Rebirth of a Classic
Perhaps the resurrection of the TS9 was inevitable, but Lomas contributed to its legacy first by insisting on the 1992 reissue of the TS9, and then by developing the TS9DX Turbo Tube Screamer. He says when he took over product development in 1990, he immediately started pushing for a TS9 reissue. Used TS9s were selling in stores for well over $250, when Ibanez itself was selling used units to dealers for five bucks. Lomas says management was wary. Nisshin wanted to move toward digital technology and had no interest in going “backward” to the old analog products—which is somewhat ironic, Lomas notes, considering that Nisshin is producing many of the older analog effects now. “At the time,” he says, “they thought we were crazy.”

But money often talks when words fall short. After prolonged browbeating, Nisshin started to see the dollar signs that had convinced Lomas, and they authorized the reissue. Lomas recalls how he and his colleagues spent weeks buying every original TS9 they could get their hands on in order to ensure that the pending reissue was an exact replica. As they cracked open and examined the pedals, they found that almost every one had a Toshiba TA75558 IC chip rather than the JRC chip commonly found in TS808s. “Since 90, 95 percent of TS9s had that chip,” says Lomas, “that’s what we decided to put back in it.” He recalls with a hint of nostalgia the way the company boasted about the reissue when it finally came out—about how it was made in the same factory as the original. “It was even built by the same middle-aged ladies. It was a dead, nuts-on copy,” he says. Even the manual was identical—dated 1981, for authenticity. More than 5,000 sold within weeks of the release, and Ibanez estimates it has sold 10,000–12,000 TS9 reissues each year over the last decade.

Model: TS9 Reissue
Series: 9 Series
Knob Configuration: Overdrive, Tone, Level
Notes: Faithful reproduction of the original TS9
Country of Origin: Japan
Model: TS9DX
Series: 9 Series
Knob Configuration: Overdrive, Tone, Level, Mode
Notes: Offers traditional Tube Screamer tones, as well as three additional modes with increasing amounts of volume and bass response.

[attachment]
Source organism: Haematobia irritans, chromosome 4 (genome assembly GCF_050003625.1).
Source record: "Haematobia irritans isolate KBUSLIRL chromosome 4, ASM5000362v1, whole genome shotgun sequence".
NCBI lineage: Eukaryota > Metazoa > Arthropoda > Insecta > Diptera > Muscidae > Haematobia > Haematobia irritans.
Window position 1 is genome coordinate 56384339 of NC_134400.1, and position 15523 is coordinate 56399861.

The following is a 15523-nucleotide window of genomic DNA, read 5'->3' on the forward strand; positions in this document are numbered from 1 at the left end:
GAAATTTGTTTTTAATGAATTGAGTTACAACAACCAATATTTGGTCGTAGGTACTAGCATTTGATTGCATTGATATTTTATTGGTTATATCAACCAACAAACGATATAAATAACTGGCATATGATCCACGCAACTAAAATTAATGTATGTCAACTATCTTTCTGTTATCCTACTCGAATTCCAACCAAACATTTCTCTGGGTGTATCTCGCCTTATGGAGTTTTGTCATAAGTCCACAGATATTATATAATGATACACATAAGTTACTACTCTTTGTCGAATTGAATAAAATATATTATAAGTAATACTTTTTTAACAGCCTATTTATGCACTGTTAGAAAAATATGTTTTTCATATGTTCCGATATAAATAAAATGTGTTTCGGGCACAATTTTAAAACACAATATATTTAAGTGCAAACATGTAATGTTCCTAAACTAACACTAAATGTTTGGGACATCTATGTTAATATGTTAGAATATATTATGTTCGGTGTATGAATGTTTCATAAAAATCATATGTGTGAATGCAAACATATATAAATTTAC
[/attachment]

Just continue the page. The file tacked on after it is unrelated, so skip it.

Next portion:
Country of Origin: Japan

With the success of the TS9 reissue, the TS9DX seemed like a no-brainer. According to Lomas, the company watched, a glint of envy in its eye, as Dunlop multi-load wah pedals flew off the shelves. Hoshino felt it needed a Tube Screamer with different modes for output and distortion, and it seemed the only thing to do was to get in on the action.

So, in 1998, Lomas designed the DX for players who craved more volume, distortion, and low end. In addition to the Drive, Tone, and Level knobs that had already become Tube Screamer staples, he added a fourth knob with four mode positions: TS9, +, Hot, and Turbo, each one adding low end and increasing volume to some degree. The circuit is exactly the same as that of the original TS9, but the mode switch changes certain components’ parameters via clipping diodes and tone capacitors. The + mode is grittier than the original TS9, whereas Hot yields a crunchier tone with boosted mids, and Turbo, the most powerful of the four modes, projects a thicker, more modern sound.

“I wanted to come up with something that would be as true to the Tube Screamer tonality as possible, so that at least in one position it would be a classic Tube Screamer,” says Lomas. “That’s where I came up with the concept of varying the clippers. I didn’t want any digital simulation because, in my mind, it just wouldn’t be a Tube Screamer then.”